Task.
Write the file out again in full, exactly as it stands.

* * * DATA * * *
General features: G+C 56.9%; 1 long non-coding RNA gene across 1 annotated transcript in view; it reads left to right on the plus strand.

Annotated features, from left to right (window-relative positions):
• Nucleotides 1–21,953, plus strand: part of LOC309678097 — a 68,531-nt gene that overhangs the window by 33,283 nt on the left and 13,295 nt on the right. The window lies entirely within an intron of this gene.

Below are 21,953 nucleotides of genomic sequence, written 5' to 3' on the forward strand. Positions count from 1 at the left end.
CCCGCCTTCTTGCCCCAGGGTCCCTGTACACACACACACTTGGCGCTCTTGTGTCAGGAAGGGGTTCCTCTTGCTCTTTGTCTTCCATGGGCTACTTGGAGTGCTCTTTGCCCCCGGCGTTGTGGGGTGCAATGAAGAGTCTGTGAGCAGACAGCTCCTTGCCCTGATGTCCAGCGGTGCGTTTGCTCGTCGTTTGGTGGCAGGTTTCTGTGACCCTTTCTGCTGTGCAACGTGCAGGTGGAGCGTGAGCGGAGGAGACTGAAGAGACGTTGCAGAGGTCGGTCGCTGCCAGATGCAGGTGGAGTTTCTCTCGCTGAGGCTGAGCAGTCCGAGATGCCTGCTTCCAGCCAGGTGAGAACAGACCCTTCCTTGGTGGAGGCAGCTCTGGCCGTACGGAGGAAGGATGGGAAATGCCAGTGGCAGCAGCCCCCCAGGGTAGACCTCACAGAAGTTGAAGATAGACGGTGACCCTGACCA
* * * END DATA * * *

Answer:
General features: G+C 56.9%; 1 long non-coding RNA gene across 1 annotated transcript in view; it reads left to right on the plus strand.

Annotated features, from left to right (window-relative positions):
• Nucleotides 1–21,953, plus strand: part of LOC309678097 — a 68,531-nt gene that overhangs the window by 33,283 nt on the left and 13,295 nt on the right. The window lies entirely within an intron of this gene.

Below are 21,953 nucleotides of genomic sequence, written 5' to 3' on the forward strand. Positions count from 1 at the left end.
CCCGCCTTCTTGCCCCAGGGTCCCTGTACACACACACACTTGGCGCTCTTGTGTCAGGAAGGGGTTCCTCTTGCTCTTTGTCTTCCATGGGCTACTTGGAGTGCTCTTTGCCCCCGGCGTTGTGGGGTGCAATGAAGAGTCTGTGAGCAGACAGCTCCTTGCCCTGATGTCCAGCGGTGCGTTTGCTCGTCGTTTGGTGGCAGGTTTCTGTGACCCTTTCTGCTGTGCAACGTGCAGGTGGAGCGTGAGCGGAGGAGACTGAAGAGACGTTGCAGAGGTCGGTCGCTGCCAGATGCAGGTGGAGTTTCTCTCGCTGAGGCTGAGCAGTCCGAGATGCCTGCTTCCAGCCAGGTGAGAACAGACCCTTCCTTGGTGGAGGCAGCTCTGGCCGTACGGAGGAAGGATGGGAAATGCCAGTGGCAGCAGCCCCCCAGGGTAGACCTCACAGAAGTTGAAGATAGACGGTGACCCTGACCA